San Francisco Residents Want To Leave

90% of moving searches involving the San Francisco-Bay Area are people looking to leave.

Over the past 6 weeks, we’ve seen an unprecedented number of people looking to relocate out of the Bay Area, and almost no one looking to move into the region.

The slow down in VC funding, as well as massive layoffs at startups and tech companies, could be some of the major factors driving this sharp shift in net migration patterns.

Out of roughly 1,200 moving searches involving the Bay Area, almost 90% have been for outbound relocations. Los Angeles and Austin were among the most popular destinations.

To put this into perspective, during the same period last year, there were 980 move searches involving the Bay Area on our moving cost calculator. Of those 980 requests, 57% were for outbound moves and 43% were for moves into the Bay Area. This is typical for any major city that has a lot of people coming in and out at any given time.

But what we’re currently seeing is an incredible 90% of move searches involving the Bay Area are current residents looking to leave and only 10% are people looking to move into the region. That’s a very different picture from just last year.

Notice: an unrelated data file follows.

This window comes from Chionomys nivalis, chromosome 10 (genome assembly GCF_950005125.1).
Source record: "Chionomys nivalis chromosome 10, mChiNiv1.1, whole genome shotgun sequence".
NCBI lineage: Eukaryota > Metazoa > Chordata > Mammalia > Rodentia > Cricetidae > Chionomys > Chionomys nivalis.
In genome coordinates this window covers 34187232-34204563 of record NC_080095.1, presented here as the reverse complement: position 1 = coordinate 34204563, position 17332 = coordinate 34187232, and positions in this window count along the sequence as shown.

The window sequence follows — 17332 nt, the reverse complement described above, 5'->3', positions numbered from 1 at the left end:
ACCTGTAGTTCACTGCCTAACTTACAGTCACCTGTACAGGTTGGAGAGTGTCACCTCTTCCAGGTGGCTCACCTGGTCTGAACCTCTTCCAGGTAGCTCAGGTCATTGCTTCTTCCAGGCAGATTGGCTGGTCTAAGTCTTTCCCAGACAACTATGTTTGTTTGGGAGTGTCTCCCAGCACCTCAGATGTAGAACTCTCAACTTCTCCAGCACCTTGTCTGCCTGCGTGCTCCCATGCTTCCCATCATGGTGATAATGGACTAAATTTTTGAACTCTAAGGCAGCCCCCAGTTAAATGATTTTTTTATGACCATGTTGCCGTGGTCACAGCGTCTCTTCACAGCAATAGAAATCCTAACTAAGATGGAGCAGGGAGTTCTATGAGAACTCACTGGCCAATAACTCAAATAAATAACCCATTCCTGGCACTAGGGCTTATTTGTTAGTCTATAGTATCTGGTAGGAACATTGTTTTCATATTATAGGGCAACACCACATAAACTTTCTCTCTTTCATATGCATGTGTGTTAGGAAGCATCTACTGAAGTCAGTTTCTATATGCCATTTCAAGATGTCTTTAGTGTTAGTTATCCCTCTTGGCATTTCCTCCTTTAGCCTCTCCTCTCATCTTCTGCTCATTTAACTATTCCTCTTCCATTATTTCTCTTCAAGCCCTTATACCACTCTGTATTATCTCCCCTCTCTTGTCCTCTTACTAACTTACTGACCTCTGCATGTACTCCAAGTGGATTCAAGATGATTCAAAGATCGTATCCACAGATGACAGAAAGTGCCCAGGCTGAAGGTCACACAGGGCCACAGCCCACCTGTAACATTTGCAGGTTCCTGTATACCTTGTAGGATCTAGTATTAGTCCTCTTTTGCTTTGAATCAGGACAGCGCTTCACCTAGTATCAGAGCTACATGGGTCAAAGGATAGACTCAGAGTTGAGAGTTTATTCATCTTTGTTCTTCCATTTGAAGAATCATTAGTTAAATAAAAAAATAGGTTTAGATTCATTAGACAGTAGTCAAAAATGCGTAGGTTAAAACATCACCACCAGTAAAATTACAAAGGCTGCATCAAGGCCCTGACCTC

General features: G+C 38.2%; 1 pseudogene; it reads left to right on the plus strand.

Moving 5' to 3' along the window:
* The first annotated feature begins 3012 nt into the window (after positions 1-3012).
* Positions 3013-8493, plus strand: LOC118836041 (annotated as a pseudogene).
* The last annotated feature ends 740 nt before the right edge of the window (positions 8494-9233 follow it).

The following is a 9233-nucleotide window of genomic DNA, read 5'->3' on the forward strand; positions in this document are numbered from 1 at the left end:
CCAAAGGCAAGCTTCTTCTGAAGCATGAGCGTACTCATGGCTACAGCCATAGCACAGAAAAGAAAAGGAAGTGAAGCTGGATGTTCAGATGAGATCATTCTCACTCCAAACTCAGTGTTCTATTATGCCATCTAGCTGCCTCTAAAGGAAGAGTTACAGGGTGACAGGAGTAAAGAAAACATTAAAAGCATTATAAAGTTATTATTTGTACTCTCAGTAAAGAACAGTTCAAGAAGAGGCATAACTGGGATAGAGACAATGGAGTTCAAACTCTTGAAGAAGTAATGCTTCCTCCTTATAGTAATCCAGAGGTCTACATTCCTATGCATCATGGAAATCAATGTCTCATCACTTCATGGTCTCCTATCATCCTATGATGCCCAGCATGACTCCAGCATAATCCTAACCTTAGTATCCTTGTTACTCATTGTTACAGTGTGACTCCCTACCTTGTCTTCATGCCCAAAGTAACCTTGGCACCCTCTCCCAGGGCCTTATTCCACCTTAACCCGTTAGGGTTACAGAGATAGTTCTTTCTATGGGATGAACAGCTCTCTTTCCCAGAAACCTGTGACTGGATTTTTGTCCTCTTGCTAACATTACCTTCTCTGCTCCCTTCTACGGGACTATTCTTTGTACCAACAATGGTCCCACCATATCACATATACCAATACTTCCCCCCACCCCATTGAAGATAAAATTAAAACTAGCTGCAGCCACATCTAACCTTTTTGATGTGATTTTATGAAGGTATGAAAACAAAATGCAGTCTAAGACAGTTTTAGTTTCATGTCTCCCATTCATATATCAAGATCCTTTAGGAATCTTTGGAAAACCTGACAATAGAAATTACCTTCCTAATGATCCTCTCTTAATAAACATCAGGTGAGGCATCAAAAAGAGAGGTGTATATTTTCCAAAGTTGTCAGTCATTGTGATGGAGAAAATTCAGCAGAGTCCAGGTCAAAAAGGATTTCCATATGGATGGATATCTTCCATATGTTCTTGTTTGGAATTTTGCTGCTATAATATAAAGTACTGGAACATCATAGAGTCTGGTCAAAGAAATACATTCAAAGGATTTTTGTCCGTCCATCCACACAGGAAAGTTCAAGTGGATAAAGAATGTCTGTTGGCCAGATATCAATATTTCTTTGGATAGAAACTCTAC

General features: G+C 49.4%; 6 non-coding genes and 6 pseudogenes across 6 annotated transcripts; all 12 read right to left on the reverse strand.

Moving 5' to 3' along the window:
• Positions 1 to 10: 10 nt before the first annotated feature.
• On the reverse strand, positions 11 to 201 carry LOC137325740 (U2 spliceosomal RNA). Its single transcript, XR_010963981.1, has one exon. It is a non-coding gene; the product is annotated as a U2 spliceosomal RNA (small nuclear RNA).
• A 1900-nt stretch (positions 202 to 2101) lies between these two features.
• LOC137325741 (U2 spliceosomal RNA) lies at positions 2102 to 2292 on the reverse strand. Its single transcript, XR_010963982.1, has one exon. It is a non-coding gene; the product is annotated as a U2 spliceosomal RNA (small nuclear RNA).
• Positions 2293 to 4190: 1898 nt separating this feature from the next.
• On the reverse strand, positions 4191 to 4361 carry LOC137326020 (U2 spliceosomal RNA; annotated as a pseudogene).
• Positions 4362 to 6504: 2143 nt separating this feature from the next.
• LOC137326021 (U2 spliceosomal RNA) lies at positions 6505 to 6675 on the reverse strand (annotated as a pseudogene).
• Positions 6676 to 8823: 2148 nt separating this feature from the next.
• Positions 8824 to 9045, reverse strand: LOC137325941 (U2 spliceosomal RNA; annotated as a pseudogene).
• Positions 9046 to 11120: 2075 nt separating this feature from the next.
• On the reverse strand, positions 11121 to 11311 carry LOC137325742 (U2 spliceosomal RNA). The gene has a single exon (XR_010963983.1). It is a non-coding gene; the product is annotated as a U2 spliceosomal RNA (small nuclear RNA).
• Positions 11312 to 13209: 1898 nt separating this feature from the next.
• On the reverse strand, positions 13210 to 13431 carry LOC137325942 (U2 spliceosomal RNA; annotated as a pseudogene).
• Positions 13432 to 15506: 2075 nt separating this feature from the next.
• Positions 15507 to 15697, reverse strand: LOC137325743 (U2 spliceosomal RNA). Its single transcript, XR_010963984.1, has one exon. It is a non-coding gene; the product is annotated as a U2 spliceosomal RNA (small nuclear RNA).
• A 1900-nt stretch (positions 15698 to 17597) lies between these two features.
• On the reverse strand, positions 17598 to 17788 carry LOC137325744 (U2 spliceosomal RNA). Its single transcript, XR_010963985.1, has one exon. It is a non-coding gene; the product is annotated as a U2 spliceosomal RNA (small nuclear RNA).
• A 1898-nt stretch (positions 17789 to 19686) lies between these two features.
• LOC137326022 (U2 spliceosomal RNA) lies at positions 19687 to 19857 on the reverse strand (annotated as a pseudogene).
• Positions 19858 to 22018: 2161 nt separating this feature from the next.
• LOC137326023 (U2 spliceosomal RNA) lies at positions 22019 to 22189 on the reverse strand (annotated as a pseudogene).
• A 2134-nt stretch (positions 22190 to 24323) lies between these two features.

Some of the most popular outbound destinations include:

City % of searches
Los Angeles 14.98%
Austin 6.72%
Atlanta 5.33%
Columbus 5.10%
Nashville 3.25%
Portland 3.00%
Seattle 2.24%

The Bay Area has a complicated migration history, so it’s hard to say precisely what’s driving the change. We’ve also observed changes in relocation requests out of other major cities like New York recently.

But there are many reasons why the region could finally be experiencing a shrinking population:

  • The VC funding firehouse is starting to lose pressure
  • Startups are laying off workers left and right
  • A well documented lack of affordable housing
  • The insane cost living in the Bay Area
  • Coronavirus may have urban dwellers rethinking major cities
  • The current halt on foreign immigration into the United States

While long term net migration trends take years to measure, this early data does suggest a major acceleration in residents leaving the Bay Area. This is a trend we will certainly be keeping an eye on.

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